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              Advocacy & Research for Unlimited Lifespans


SYK Inhibitors May Be a New Class of Senolytics

cellular senescence senolytics apoptosis fak p38

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#1 Engadin

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Posted 23 May 2020 - 09:35 PM







S O U R C E :   Life Extension Advocacy Foundation


O P E N   A C C E S S   P R I M A L   S O U R C E :   AgING  (Identification of SYK inhibitor, R406 as a novel senolytic agent)







Like all things in biology, it is just a matter of time before the exact pathways and mechanism are discerned, but the discovery of a potential new group of senolytic drugs is great news.
At this moment in history, the study of the biology of aging frequently brings us new discoveries, and today is no exception. Researchers have discovered a new drug that appears to destroy lingering senescent cells, and it achieves this without using any of the previously known mechanisms or pathways normally associated with inducing cell destruction.
What are senescent cells?
As you age, increasing numbers of your cells enter into a state known as senescence. Senescent cells do not divide or support the tissues of which they are part; instead, they emit a range of potentially harmful chemical signals that encourage nearby healthy cells to enter the same senescent state. Their presence causes many problems: they reduce tissue repair, increase chronic inflammation, and can even eventually raise the risk of cancer and other age-related diseases.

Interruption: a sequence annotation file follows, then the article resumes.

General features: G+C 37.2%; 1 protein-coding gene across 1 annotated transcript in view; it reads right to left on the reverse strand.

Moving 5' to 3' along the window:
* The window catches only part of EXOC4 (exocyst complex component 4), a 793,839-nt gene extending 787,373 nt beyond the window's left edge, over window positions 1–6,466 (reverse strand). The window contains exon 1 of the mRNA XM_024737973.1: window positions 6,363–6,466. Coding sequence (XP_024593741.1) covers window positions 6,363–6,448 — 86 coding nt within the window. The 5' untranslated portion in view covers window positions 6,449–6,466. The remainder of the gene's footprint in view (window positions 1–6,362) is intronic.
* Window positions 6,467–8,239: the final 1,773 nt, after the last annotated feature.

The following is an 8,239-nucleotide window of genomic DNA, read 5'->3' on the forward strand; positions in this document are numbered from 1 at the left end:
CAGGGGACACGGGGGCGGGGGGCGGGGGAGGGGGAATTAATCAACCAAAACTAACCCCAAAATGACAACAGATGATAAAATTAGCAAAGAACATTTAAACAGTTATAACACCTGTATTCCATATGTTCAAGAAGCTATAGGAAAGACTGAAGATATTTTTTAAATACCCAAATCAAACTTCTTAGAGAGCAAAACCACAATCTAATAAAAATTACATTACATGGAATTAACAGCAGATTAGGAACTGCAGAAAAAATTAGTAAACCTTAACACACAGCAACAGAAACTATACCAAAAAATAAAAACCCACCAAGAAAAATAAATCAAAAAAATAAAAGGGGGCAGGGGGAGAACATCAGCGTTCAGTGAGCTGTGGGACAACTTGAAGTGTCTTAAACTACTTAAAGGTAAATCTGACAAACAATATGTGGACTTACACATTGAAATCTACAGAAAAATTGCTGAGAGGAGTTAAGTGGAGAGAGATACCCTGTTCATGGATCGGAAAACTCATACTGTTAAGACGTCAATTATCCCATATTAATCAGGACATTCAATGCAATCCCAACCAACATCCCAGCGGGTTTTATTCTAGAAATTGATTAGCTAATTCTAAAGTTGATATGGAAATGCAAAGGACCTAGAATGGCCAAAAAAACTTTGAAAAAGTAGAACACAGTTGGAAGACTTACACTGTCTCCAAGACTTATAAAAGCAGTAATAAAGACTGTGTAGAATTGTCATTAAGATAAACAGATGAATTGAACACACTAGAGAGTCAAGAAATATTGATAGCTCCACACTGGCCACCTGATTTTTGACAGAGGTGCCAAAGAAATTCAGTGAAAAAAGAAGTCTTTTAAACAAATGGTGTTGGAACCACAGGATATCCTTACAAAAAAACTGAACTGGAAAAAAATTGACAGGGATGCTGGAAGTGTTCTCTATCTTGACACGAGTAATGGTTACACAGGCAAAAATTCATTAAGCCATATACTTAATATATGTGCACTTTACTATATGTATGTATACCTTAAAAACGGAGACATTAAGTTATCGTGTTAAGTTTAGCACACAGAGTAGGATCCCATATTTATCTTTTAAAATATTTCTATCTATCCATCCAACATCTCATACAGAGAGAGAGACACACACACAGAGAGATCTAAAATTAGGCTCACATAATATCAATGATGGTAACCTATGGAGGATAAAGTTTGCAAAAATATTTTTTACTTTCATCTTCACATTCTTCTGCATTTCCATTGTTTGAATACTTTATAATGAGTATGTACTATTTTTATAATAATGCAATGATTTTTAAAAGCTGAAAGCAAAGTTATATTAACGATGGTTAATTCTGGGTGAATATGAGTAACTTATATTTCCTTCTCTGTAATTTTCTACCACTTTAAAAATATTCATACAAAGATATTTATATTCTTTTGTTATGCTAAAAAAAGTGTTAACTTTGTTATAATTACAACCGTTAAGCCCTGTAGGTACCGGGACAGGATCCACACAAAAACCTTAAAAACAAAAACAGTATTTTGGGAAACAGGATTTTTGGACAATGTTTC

Senescent cells normally destroy themselves through a self-destruct process called apoptosis, and they are also removed by the immune system; however, the immune system weakens with age, and increasing numbers of senescent cells escape this process and begin to accumulate in all the tissues of the body.
By the time people reach old age, significant numbers of these senescent cells have accumulated in our tissues and organs, causing chronic inflammation and damage to surrounding cells and tissue. The accumulation of senescent cells is thought to be one of the reasons we age.
The proposed solution to the problem of senescent cell accumulation is to cause them to stop resisting and initiate apoptosis; drugs that can tip senescent cells over the edge and destroy themselves are known as senolytics.
SYK inhibitors appear to destroy senescent cells, but we don’t know how
In the journal Aging, the researchers of a new study have published their discovery of a new senolytic compound, which, intriguingly, does not use any of the currently known mechanisms or pathways to induce apoptosis [1].
The current generation of senolytic compounds focus on known pathways such as p53 and the BCL-2 family in order to cause death-resistant senescent cells to self-destruct. While these researchers do not fully understand the mechanism, they show that R406, an SYK inhibitor, does appear to induce apoptosis.
Spleen tyrosine kinase (SYK) is mainly expressed by hematopoietic cells, a population of bone marrow stem cells that give rise to other blood cells during a process called haematopoiesis. SYK plays a key role in the B-cell receptor signaling pathway and is also an important component in signal transduction from other immune receptors, such as Fc and adhesion receptors.
There are currently a number of SYK inhibitors, including the thrombocytopenia drug fostamatinib, the cancer drug entospletinib, and the cancer drug cerdulatinib. R406 is an orally bioavailable SYK inhibitor and has been shown in early mouse studies and human studies to reduce Immune system-mediated inflammation; in human trials, it was shown to inhibit activation of basophils and thus reduce inflammation [2]. The data also suggest that it can also influence other types of immune cells, such as macrophages and B-cells.


Also tagged with one or more of these keywords: cellular senescence, senolytics, apoptosis, fak, p38

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